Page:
Sometimes, this desire for presentation perfection means the keynote seems a little out of kilter, as if a product or more likely a person couldn’t meet Jobs’ standards and that demo was aborted. At other times, beyond his control perhaps, Jobs concedes the stage to a fellow CEO with hilarious results, as in the time in the 2005 Macworld keynote he introduced Sony President, Kunitake Ando, to discuss video products for what Jobs declared would be the Year of Video HD Editing.
Usually, Jobs exists the stage when anybody else presents, staying on long enough to shake hands and handover the slide clicker, then he’s off to the stage wings to observe. Contrast this with performances by Microsoft CEO Steve Ballmer where he stands on stage, hands on hips brooding over the demo. (See my blog entry here for my description of Ballmer’s epic fail at CES 2010 when he “introduced” Windows powered tablets in an attempt to gazump Apple’s rumoured tablet introduction a few weeks later.)
If you read the blog entry, you’ll see how I wondered aloud why Ballmer was so ill advised as to demo the tablet standing and holding it on his belly, working it upside down. It’s a perfect metaphor for Microsoft’s historic poor grasp of human factors and useability. I suggested in the same blog he ought to have sat in an armchair to do the demo, the way most people would be expected to use the device. Perhaps he was in such a hurry to get it over and done with, that sitting down would have drawn it out too much. A few weeks later, it’s exactly how Jobs, Schiller and others demoed the iPad.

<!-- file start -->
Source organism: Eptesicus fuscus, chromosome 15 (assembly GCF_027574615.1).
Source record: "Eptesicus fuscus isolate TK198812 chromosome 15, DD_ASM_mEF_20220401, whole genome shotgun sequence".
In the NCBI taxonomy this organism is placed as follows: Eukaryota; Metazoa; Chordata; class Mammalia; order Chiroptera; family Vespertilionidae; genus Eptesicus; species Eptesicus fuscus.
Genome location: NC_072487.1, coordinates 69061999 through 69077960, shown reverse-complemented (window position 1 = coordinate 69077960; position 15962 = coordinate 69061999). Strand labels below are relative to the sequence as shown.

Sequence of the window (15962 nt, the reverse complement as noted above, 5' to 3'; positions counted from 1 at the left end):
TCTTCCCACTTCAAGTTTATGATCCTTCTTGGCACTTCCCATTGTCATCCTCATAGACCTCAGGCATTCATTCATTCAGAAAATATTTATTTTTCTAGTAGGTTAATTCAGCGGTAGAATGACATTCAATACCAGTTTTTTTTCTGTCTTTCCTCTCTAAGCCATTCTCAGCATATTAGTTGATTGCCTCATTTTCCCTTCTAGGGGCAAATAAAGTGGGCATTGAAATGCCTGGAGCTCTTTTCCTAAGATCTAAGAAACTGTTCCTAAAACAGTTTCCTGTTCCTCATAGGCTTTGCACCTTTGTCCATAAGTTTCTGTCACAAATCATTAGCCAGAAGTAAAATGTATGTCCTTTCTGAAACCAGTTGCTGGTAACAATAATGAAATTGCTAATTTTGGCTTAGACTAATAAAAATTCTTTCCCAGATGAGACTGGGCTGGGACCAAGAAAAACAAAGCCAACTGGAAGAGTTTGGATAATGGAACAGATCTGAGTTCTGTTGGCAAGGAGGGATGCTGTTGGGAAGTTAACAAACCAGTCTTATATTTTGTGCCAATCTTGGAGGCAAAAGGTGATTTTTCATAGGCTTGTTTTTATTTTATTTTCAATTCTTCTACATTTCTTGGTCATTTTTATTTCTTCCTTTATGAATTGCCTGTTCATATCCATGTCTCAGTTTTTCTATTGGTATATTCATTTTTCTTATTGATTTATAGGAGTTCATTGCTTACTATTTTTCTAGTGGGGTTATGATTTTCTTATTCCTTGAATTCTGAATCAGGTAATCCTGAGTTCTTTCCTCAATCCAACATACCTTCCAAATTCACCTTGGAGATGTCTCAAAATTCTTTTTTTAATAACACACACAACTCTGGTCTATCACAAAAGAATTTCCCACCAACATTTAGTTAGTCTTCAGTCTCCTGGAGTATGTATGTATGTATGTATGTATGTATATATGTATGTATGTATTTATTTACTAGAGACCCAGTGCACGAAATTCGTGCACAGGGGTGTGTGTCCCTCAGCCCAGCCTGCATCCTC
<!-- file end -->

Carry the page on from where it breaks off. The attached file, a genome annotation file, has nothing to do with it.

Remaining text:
Let’s come to Xander now, after this rather long prologue, and why I believe it will be a long time before you see another presentation of a tech product that will surpass its quality.
Unlike his colleagues, Xander (who has presented previously on stage at the Back to the Mac event in October 2010), went directly to the armchair and picked up the iPad to rip straight into his demo. At this point, we knew he meant business, yet he appeared warm, effusive and welcoming. He had a tough task, moving his attention – and thus ours – between looking and working the iPad, giving eye contact to the audience, and occasionally looking up at the big screen behind and to his left, mirroring his iPad’s display.